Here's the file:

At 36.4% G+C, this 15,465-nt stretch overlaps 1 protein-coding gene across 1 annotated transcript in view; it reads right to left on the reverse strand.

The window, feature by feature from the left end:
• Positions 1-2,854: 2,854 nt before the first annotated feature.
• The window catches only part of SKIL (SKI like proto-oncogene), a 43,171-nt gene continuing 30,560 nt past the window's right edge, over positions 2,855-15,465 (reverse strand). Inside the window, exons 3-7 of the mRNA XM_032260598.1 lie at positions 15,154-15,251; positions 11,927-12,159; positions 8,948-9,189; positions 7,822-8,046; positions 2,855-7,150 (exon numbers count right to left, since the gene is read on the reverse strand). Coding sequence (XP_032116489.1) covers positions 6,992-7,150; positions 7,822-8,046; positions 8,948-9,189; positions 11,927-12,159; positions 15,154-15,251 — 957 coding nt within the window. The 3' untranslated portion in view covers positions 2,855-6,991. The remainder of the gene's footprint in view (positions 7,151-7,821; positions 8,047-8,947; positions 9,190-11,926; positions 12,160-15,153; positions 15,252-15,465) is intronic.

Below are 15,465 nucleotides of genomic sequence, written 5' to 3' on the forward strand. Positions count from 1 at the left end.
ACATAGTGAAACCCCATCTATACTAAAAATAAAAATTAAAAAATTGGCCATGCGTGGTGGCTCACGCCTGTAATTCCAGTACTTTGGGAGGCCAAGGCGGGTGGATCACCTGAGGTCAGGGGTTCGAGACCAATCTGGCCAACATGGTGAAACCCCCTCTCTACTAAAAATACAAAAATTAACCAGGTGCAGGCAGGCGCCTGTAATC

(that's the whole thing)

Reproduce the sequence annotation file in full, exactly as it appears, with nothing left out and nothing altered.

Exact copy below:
At 36.4% G+C, this 15,465-nt stretch overlaps 1 protein-coding gene across 1 annotated transcript in view; it reads right to left on the reverse strand.

The window, feature by feature from the left end:
• Positions 1-2,854: 2,854 nt before the first annotated feature.
• The window catches only part of SKIL (SKI like proto-oncogene), a 43,171-nt gene continuing 30,560 nt past the window's right edge, over positions 2,855-15,465 (reverse strand). Inside the window, exons 3-7 of the mRNA XM_032260598.1 lie at positions 15,154-15,251; positions 11,927-12,159; positions 8,948-9,189; positions 7,822-8,046; positions 2,855-7,150 (exon numbers count right to left, since the gene is read on the reverse strand). Coding sequence (XP_032116489.1) covers positions 6,992-7,150; positions 7,822-8,046; positions 8,948-9,189; positions 11,927-12,159; positions 15,154-15,251 — 957 coding nt within the window. The 3' untranslated portion in view covers positions 2,855-6,991. The remainder of the gene's footprint in view (positions 7,151-7,821; positions 8,047-8,947; positions 9,190-11,926; positions 12,160-15,153; positions 15,252-15,465) is intronic.

Below are 15,465 nucleotides of genomic sequence, written 5' to 3' on the forward strand. Positions count from 1 at the left end.
ACATAGTGAAACCCCATCTATACTAAAAATAAAAATTAAAAAATTGGCCATGCGTGGTGGCTCACGCCTGTAATTCCAGTACTTTGGGAGGCCAAGGCGGGTGGATCACCTGAGGTCAGGGGTTCGAGACCAATCTGGCCAACATGGTGAAACCCCCTCTCTACTAAAAATACAAAAATTAACCAGGTGCAGGCAGGCGCCTGTAATC